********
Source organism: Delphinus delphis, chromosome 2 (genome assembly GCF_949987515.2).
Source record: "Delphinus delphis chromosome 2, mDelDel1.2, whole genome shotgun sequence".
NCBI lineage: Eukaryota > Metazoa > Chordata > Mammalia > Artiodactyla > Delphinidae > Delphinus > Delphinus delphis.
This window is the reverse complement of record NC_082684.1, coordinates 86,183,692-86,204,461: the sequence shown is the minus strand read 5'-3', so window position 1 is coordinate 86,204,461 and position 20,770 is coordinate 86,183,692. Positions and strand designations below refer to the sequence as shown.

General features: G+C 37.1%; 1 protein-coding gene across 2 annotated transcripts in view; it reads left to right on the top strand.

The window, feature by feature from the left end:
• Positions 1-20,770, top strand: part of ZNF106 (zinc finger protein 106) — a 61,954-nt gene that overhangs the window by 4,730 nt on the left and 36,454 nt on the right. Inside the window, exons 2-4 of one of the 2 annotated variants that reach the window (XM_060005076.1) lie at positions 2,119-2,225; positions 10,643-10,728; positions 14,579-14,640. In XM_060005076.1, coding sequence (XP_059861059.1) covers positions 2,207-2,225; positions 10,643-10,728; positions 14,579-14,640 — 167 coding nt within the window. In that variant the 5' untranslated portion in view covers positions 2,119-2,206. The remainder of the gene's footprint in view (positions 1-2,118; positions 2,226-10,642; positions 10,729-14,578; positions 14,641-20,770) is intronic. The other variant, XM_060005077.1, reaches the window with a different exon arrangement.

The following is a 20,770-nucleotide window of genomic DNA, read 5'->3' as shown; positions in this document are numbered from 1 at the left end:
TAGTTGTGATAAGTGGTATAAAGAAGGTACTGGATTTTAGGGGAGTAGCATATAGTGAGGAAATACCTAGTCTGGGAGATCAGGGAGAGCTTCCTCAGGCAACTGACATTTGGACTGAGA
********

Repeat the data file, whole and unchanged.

Source organism: Delphinus delphis, chromosome 2 (genome assembly GCF_949987515.2).
Source record: "Delphinus delphis chromosome 2, mDelDel1.2, whole genome shotgun sequence".
NCBI lineage: Eukaryota > Metazoa > Chordata > Mammalia > Artiodactyla > Delphinidae > Delphinus > Delphinus delphis.
This window is the reverse complement of record NC_082684.1, coordinates 86,183,692-86,204,461: the sequence shown is the minus strand read 5'-3', so window position 1 is coordinate 86,204,461 and position 20,770 is coordinate 86,183,692. Positions and strand designations below refer to the sequence as shown.

General features: G+C 37.1%; 1 protein-coding gene across 2 annotated transcripts in view; it reads left to right on the top strand.

The window, feature by feature from the left end:
• Positions 1-20,770, top strand: part of ZNF106 (zinc finger protein 106) — a 61,954-nt gene that overhangs the window by 4,730 nt on the left and 36,454 nt on the right. Inside the window, exons 2-4 of one of the 2 annotated variants that reach the window (XM_060005076.1) lie at positions 2,119-2,225; positions 10,643-10,728; positions 14,579-14,640. In XM_060005076.1, coding sequence (XP_059861059.1) covers positions 2,207-2,225; positions 10,643-10,728; positions 14,579-14,640 — 167 coding nt within the window. In that variant the 5' untranslated portion in view covers positions 2,119-2,206. The remainder of the gene's footprint in view (positions 1-2,118; positions 2,226-10,642; positions 10,729-14,578; positions 14,641-20,770) is intronic. The other variant, XM_060005077.1, reaches the window with a different exon arrangement.

The following is a 20,770-nucleotide window of genomic DNA, read 5'->3' as shown; positions in this document are numbered from 1 at the left end:
TAGTTGTGATAAGTGGTATAAAGAAGGTACTGGATTTTAGGGGAGTAGCATATAGTGAGGAAATACCTAGTCTGGGAGATCAGGGAGAGCTTCCTCAGGCAACTGACATTTGGACTGAGA